Chicago real-estate developer Jerry Reinsdorf and television entrepreneur Eddie Einhorn bought the club. At their first press conference, Einhorn promised to run a high-class operation. Veeck was insulted and never again went to Comiskey Park. Einhorn later insisted he meant no offense, but did not back away from his criticism of Veeck’s operation. “He called his ballpark the world’s largest outdoor saloon, and was proud of it,” Einhorn said. “We came in immediately and tried to change that image. And we succeeded in making it a family place to be.”
Veeck returned to his roots as a Cubs fan and became a regular in the raucous Wrigley Field bleachers. In 1984 he contracted lung cancer. He died at 71 on January 2, 1986. His cremated remains were interred at Oak Woods Cemetery in Chicago. He and Mary Frances had been married for 35 years. She said, “It was a romance from beginning to end.” She continued to live in Chicago, and when the White Sox won the 2005 World Series, the club gave championship rings to her and members of the Comiskey family.
Besides Wrigley Field’s ivy, Bill Veeck’s baseball legacy is his son Mike, part-owner and flamboyant promoter of several minor-league teams. Mike’s most infamous stunt was Vasectomy Day – a fan would get a free one on Father’s Day – but that was aborted by religious opposition. He said of his father, "He had this tremendous sense of the absurd, and he gave that to me."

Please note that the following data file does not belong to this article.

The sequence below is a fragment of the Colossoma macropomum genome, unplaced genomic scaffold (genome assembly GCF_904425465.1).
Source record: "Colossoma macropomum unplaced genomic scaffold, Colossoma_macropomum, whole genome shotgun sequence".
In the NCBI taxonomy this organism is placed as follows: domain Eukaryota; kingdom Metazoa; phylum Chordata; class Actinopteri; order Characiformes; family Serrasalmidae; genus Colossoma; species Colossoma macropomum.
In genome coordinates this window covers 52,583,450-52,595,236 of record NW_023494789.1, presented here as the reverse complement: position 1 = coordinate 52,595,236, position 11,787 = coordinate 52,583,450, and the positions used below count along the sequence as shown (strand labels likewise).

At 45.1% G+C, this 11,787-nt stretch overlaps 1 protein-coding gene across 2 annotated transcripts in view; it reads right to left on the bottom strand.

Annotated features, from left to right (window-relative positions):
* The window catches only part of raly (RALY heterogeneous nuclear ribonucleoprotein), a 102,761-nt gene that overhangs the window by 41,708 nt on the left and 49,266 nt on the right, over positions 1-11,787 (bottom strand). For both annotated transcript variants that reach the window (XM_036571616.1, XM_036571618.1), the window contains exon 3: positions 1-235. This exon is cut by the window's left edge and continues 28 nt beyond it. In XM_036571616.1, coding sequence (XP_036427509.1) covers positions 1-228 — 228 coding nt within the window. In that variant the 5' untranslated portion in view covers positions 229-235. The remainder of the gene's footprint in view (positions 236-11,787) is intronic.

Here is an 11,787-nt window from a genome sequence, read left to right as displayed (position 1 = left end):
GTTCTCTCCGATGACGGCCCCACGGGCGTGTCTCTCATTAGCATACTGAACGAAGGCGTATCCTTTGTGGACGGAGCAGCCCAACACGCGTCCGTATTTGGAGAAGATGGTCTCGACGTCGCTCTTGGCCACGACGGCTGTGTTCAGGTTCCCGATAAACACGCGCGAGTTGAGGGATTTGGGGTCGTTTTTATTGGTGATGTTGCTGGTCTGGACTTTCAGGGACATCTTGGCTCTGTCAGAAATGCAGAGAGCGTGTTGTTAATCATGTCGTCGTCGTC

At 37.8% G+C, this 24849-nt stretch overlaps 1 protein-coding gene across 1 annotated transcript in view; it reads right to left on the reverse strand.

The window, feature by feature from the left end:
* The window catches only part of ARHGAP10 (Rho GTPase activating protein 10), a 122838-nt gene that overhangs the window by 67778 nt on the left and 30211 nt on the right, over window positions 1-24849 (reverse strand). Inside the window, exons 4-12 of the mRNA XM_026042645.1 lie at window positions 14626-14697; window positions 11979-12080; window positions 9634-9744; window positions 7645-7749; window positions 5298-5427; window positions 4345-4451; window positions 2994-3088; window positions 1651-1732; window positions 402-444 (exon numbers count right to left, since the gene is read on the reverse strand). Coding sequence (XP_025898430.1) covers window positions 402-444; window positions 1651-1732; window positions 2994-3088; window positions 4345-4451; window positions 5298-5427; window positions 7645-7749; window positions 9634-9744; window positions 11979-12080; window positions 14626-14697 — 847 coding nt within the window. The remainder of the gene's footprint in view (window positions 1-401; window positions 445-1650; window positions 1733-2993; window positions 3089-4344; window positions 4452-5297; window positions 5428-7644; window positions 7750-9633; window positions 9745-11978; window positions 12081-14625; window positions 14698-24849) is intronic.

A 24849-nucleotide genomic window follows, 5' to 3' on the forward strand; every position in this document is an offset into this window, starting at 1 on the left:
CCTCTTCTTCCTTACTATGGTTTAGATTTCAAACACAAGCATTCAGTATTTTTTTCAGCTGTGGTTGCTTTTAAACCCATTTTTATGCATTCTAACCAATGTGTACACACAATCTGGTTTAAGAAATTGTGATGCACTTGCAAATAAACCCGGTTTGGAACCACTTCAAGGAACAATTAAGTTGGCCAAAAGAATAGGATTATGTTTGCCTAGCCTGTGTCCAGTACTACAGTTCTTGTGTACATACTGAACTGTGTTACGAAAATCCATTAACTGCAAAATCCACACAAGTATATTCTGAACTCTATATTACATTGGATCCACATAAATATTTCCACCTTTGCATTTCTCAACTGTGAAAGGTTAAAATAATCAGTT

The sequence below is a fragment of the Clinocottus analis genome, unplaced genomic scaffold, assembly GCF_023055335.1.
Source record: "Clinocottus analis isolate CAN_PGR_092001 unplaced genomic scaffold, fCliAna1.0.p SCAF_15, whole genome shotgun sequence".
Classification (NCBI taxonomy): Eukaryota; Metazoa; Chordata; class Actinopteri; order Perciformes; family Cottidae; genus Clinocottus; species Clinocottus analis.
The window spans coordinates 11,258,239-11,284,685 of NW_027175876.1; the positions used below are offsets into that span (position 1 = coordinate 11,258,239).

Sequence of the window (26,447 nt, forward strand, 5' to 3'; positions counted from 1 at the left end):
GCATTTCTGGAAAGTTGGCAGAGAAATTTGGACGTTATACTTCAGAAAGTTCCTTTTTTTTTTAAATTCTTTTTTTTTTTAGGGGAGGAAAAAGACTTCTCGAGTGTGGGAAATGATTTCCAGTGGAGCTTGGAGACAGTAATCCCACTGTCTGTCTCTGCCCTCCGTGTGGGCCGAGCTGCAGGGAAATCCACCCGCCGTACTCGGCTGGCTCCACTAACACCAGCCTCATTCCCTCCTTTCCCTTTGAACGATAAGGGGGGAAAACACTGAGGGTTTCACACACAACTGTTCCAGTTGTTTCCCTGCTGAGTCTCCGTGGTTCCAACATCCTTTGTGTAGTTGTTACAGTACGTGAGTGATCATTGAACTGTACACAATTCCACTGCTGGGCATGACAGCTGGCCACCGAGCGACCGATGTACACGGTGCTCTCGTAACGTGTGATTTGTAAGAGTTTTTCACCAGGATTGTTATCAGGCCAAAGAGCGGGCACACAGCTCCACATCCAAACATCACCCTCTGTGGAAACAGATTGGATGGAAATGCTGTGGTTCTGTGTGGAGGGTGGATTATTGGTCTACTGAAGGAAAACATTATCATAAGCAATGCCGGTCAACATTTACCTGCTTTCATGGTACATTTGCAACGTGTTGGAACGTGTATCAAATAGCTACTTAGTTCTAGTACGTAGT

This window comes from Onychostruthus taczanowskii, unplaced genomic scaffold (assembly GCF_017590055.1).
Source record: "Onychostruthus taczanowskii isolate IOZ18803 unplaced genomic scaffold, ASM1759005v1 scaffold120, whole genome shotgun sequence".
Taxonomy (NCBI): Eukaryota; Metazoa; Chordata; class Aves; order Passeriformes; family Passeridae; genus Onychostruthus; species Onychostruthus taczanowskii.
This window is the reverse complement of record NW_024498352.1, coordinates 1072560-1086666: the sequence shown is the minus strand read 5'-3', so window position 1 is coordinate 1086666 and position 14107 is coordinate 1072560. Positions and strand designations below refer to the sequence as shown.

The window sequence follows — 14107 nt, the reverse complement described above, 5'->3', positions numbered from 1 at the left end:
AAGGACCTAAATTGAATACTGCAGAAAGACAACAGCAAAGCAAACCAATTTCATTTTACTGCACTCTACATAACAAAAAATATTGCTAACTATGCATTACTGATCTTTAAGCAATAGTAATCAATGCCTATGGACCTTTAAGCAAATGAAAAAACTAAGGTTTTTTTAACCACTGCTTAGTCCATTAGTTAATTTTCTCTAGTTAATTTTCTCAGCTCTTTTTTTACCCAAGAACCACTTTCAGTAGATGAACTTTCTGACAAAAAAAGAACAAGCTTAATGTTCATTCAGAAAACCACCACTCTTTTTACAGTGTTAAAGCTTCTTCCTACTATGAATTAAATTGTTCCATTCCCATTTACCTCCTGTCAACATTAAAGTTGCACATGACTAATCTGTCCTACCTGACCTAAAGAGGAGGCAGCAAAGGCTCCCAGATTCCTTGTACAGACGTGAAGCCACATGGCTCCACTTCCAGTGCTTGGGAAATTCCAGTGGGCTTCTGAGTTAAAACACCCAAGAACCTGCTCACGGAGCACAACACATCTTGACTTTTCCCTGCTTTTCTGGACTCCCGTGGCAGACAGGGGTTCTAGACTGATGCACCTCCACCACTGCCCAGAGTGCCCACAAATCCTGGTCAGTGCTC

Veeck was inducted into the Baseball Hall of Fame in 1991. His enemies on the Veterans Committee kept him out until he was dead, as they did with Leo Durocher. His plaque at Cooperstown reads, “A Champion of the Little Guy.”
This article originally appeared in the book Go-Go To Glory--The 1959 Chicago White Sox (ACTA, 2009), edited by Don Zminda.
Contemporary accounts from the Chicago Tribune, The Sporting News and Sports Illustrated.
Eskenazi, Gerald. Bill Veeck: A Baseball Legend. New York: McGraw-Hill, 1988.
Hemond, Roland, interview with the author, October 18, 2006.
Jordan, David M., Larry R. Gerlach and John P. Rossi, “The Truth About Bill Veeck and the ’43 Phillies,” SABR’s The National Pastime, No. 18, 1998.
Veeck, Bill, with Ed Linn. Veeck As In Wreck. Chicago: The University of Chicago Press, 2001. (Originally published 1962.)
http://thepastime.net/, accessed on June 28, 2008. An account of Mike Veeck’s speech at the 2008 SABR convention in Cleveland.
Baseball impresario Bill Veeck lived a joyously public life and wrote his own legend. Sometimes it is hard to know where the life stops and the legend begins.